An In-Depth Look At Diabetes Type 1 & 2
There are two main types of diabetes: Type 1 and Type 2.
Both types of diabetes are chronic diseases related to the way that your body regulates blood sugar, or glucose. Glucose is what gives each cell in your body energy. But to enter these cells, glucose needs insulin.
People who have type 1 diabetes produce little or no insulin at all, whereas people with type 2 diabetes don’t produce enough – or their bodies don’t respond to insulin in the ways that it should. In type 1 diabetes, the pancreas cells responsible for insulin production have been destroyed.
Both types of diabetes are dangerous if left untreated, and can have the same complications – having cuts or sores that don’t heal properly, feeling fatigued or dizzy, mood changes, or fluctuations in weight. Diabetes damages all systems from the nervous system to bones and connective tissues.
What Are The Differences Between Type 1 And 2?
Many of the symptoms of type 1 and 2 diabetes are similar, but they can appear in different ways and timelines.
Many people with type 2 diabetes do not present symptoms for many years – and their symptoms will generally develop slowly over a period of time. Many people with type 2 diabetes aren’t aware that they have it until they experience some form of complication. There is a very large group of people with ‘pre-diabetes’; this is a strong risk factor for the development of Type 2 diabetes.
Those with type 1 diabetes, on the other hand, will experience a faster onset of symptoms. It’s often known as “juvenile diabetes” as this type of diabetes typically develops in childhood. It is possible to develop type 1 diabetes later in life, though it is rare.
Both types of diabetes are different in their root causes, but eventually, the effects are the same. If left untreated, serious complications can occur, such as nerve, heart, and eye damage.
What Causes Diabetes?
Type 1 diabetes is actually a type of autoimmune disease. In type 1 diabetics, the immune system attacks and destroys the cells that produce insulin in the pancreas. After these cells are destroyed, the body is unable to produce insulin at all – leading to diabetes.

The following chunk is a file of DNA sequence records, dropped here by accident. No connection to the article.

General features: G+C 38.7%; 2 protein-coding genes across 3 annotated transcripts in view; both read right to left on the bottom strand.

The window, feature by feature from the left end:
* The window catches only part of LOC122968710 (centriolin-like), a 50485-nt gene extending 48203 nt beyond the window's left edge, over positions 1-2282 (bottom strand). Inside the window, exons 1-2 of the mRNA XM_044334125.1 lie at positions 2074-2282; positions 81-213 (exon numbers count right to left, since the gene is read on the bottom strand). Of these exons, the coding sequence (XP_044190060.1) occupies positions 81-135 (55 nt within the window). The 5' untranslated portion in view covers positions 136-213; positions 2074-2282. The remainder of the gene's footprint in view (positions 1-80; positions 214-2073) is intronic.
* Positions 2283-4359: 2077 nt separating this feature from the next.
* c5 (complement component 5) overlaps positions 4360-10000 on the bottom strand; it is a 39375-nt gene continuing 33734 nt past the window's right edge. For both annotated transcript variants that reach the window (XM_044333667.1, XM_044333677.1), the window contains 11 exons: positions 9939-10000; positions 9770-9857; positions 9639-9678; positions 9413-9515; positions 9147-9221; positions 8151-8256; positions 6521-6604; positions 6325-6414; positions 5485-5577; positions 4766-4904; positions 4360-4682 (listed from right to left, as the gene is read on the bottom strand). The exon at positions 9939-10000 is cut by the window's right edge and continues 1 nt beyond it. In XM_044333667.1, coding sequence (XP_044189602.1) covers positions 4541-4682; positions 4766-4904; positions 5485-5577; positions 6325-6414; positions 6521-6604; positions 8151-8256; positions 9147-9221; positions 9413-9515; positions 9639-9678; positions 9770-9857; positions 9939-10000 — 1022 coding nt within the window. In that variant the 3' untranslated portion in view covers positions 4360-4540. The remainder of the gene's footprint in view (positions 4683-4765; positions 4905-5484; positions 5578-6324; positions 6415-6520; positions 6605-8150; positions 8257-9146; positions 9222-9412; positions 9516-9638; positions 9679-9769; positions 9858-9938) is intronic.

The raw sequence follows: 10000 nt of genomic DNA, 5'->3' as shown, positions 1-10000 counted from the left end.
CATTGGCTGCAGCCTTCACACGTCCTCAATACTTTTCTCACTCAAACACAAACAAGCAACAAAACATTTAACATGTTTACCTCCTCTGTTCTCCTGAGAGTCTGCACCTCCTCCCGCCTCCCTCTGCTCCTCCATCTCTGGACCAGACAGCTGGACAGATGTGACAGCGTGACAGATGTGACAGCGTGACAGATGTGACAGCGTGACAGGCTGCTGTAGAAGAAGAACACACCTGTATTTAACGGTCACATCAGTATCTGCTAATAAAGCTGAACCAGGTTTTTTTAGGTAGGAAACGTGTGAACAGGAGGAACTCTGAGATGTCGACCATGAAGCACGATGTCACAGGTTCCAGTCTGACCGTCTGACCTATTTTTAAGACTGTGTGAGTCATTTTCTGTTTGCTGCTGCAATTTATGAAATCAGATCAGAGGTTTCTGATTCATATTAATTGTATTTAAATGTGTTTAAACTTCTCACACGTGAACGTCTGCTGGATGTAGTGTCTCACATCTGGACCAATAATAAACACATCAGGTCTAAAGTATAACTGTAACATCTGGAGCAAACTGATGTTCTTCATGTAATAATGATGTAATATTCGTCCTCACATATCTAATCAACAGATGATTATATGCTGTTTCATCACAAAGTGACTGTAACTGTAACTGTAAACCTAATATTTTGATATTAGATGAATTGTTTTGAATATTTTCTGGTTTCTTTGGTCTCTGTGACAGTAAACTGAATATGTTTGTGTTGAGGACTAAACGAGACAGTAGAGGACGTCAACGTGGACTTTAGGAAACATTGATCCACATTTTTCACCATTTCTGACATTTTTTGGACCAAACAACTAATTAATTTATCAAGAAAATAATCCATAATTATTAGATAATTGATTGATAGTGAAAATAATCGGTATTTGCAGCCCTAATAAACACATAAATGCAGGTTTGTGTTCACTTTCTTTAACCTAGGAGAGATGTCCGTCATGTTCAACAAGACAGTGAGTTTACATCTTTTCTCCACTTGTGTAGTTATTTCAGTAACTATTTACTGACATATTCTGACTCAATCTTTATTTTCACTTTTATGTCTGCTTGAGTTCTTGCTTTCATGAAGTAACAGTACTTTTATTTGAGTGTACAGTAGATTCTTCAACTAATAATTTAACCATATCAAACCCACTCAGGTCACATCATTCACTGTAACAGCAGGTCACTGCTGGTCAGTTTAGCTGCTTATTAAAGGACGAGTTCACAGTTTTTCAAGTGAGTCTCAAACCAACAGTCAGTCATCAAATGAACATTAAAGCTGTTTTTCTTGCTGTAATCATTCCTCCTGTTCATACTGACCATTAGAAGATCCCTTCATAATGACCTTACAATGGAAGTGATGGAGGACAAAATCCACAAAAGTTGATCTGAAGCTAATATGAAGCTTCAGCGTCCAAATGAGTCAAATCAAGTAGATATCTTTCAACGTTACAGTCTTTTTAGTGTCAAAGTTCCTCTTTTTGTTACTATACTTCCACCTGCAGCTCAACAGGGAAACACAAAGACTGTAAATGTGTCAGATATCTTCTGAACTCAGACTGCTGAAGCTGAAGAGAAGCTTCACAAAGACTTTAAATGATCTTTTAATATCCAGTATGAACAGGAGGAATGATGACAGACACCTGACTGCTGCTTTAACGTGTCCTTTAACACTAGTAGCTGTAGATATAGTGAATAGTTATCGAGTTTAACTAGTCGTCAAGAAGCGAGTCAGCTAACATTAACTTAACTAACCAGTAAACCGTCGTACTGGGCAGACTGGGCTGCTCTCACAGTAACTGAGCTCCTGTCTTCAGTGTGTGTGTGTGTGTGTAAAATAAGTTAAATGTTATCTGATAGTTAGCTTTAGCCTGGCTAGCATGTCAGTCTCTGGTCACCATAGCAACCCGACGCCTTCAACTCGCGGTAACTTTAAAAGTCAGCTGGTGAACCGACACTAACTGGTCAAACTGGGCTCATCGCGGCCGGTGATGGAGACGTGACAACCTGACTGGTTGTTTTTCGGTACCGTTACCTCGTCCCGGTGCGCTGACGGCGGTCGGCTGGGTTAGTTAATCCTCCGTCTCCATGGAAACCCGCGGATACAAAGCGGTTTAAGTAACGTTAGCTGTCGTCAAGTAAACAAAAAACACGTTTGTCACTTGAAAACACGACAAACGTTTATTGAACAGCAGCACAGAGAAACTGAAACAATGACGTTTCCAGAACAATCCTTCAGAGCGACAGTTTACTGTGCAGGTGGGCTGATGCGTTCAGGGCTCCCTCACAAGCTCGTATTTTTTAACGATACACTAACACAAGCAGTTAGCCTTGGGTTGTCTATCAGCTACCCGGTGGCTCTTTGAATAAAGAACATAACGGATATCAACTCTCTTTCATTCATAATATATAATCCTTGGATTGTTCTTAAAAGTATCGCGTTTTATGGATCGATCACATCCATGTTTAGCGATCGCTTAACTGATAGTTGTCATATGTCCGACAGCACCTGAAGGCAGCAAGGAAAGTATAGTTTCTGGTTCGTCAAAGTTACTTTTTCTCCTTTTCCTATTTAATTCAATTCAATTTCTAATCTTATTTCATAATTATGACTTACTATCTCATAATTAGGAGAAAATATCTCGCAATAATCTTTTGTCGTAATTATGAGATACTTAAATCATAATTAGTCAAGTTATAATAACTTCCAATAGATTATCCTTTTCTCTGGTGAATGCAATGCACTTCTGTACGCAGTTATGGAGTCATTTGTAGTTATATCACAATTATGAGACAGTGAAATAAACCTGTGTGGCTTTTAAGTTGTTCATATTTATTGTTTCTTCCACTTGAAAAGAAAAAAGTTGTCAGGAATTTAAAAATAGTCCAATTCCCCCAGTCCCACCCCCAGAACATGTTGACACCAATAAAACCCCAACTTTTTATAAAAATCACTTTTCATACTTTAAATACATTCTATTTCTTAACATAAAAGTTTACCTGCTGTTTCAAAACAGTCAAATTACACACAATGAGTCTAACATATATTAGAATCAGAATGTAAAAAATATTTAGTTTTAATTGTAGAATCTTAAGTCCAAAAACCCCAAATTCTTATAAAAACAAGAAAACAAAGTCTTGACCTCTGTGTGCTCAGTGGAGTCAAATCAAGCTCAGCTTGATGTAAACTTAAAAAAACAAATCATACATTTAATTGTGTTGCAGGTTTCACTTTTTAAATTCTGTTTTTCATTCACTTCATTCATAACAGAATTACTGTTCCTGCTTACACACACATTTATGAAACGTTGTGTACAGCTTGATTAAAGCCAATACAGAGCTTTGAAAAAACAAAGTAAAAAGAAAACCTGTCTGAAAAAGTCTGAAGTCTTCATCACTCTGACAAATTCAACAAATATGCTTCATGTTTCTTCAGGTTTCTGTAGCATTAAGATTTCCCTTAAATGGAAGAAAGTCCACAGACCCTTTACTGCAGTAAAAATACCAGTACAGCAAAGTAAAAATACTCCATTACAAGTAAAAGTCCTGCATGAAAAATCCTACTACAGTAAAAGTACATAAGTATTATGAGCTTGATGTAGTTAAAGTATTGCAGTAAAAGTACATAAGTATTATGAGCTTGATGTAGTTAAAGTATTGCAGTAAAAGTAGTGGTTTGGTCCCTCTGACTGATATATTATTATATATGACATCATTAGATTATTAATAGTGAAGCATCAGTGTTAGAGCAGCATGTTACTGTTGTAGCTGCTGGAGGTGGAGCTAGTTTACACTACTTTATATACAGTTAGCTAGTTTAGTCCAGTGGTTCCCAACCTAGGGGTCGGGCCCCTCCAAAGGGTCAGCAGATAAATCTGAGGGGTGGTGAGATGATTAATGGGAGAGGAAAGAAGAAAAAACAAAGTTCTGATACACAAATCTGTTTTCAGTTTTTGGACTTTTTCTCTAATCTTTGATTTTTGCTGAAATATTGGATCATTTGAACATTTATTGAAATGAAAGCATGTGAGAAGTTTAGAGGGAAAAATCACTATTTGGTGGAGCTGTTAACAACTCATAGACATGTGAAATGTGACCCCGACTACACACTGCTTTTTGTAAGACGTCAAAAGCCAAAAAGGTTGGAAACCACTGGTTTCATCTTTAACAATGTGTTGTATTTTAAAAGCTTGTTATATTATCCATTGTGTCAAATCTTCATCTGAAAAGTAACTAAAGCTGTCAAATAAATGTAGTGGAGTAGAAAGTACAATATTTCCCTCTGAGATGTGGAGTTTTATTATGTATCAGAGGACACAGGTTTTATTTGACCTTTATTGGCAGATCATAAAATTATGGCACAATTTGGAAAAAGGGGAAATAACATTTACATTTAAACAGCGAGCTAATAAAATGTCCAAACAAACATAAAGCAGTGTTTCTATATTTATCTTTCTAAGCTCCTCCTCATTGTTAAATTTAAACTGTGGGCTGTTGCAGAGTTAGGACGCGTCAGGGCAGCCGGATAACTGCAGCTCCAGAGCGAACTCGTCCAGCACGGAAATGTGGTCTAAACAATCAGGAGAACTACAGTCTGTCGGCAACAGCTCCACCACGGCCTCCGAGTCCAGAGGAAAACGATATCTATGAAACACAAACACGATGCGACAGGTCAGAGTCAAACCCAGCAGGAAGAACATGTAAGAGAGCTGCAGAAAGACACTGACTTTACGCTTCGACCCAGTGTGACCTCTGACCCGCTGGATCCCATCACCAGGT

Those who develop type 2 diabetes have what’s called insulin resistance. This means that while their bodies produce insulin, it doesn’t use it properly. When you develop type 2 diabetes – usually due to chronic inflammation, from diet or lifestyle factors – your pancreas will try to compensate by producing more insulin.
Since your body is unable to use this insulin effectively, glucose accumulates in your bloodstream, leading to the common symptoms of diabetes.
In type 1 diabetes, patients will manage their symptoms for the rest of their lives. They will either wear an insulin pump or inject insulin daily.
Type 2 diabetes, unlike type 1, can actually be reversed with the right changes to diet and exercise, though it is not guaranteed.
This blog is meant to be a brief overview of these types of diabetes; this was not meant to replace consultation and treatment with a physician.
If you need help managing the symptoms of your diabetes, and want to learn more about how you can avoid complications associated with this disease, make your appointment with Warner Orthopedics & Wellness today: